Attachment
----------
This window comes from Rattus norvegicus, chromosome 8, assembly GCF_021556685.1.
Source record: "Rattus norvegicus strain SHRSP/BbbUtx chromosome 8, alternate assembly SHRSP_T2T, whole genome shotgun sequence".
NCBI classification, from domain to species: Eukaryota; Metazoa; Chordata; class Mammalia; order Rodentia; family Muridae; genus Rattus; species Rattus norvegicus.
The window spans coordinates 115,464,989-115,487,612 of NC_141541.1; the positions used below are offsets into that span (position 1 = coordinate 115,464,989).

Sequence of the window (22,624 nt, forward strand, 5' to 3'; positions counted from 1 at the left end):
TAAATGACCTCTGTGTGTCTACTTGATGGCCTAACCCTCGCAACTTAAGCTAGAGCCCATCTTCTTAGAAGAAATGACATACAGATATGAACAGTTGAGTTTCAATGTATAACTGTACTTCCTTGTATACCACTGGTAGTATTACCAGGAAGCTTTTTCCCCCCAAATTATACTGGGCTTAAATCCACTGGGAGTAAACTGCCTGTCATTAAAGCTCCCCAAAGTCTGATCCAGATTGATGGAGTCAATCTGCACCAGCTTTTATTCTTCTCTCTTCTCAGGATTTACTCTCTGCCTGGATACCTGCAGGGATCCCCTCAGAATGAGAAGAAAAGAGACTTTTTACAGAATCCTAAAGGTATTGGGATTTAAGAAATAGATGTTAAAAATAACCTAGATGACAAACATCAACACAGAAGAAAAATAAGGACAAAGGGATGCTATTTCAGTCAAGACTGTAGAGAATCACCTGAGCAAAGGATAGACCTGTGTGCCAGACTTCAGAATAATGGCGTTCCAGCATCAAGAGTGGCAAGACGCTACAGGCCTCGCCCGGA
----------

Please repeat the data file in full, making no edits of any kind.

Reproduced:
This window comes from Rattus norvegicus, chromosome 8, assembly GCF_021556685.1.
Source record: "Rattus norvegicus strain SHRSP/BbbUtx chromosome 8, alternate assembly SHRSP_T2T, whole genome shotgun sequence".
NCBI classification, from domain to species: Eukaryota; Metazoa; Chordata; class Mammalia; order Rodentia; family Muridae; genus Rattus; species Rattus norvegicus.
The window spans coordinates 115,464,989-115,487,612 of NC_141541.1; the positions used below are offsets into that span (position 1 = coordinate 115,464,989).

Sequence of the window (22,624 nt, forward strand, 5' to 3'; positions counted from 1 at the left end):
TAAATGACCTCTGTGTGTCTACTTGATGGCCTAACCCTCGCAACTTAAGCTAGAGCCCATCTTCTTAGAAGAAATGACATACAGATATGAACAGTTGAGTTTCAATGTATAACTGTACTTCCTTGTATACCACTGGTAGTATTACCAGGAAGCTTTTTCCCCCCAAATTATACTGGGCTTAAATCCACTGGGAGTAAACTGCCTGTCATTAAAGCTCCCCAAAGTCTGATCCAGATTGATGGAGTCAATCTGCACCAGCTTTTATTCTTCTCTCTTCTCAGGATTTACTCTCTGCCTGGATACCTGCAGGGATCCCCTCAGAATGAGAAGAAAAGAGACTTTTTACAGAATCCTAAAGGTATTGGGATTTAAGAAATAGATGTTAAAAATAACCTAGATGACAAACATCAACACAGAAGAAAAATAAGGACAAAGGGATGCTATTTCAGTCAAGACTGTAGAGAATCACCTGAGCAAAGGATAGACCTGTGTGCCAGACTTCAGAATAATGGCGTTCCAGCATCAAGAGTGGCAAGACGCTACAGGCCTCGCCCGGA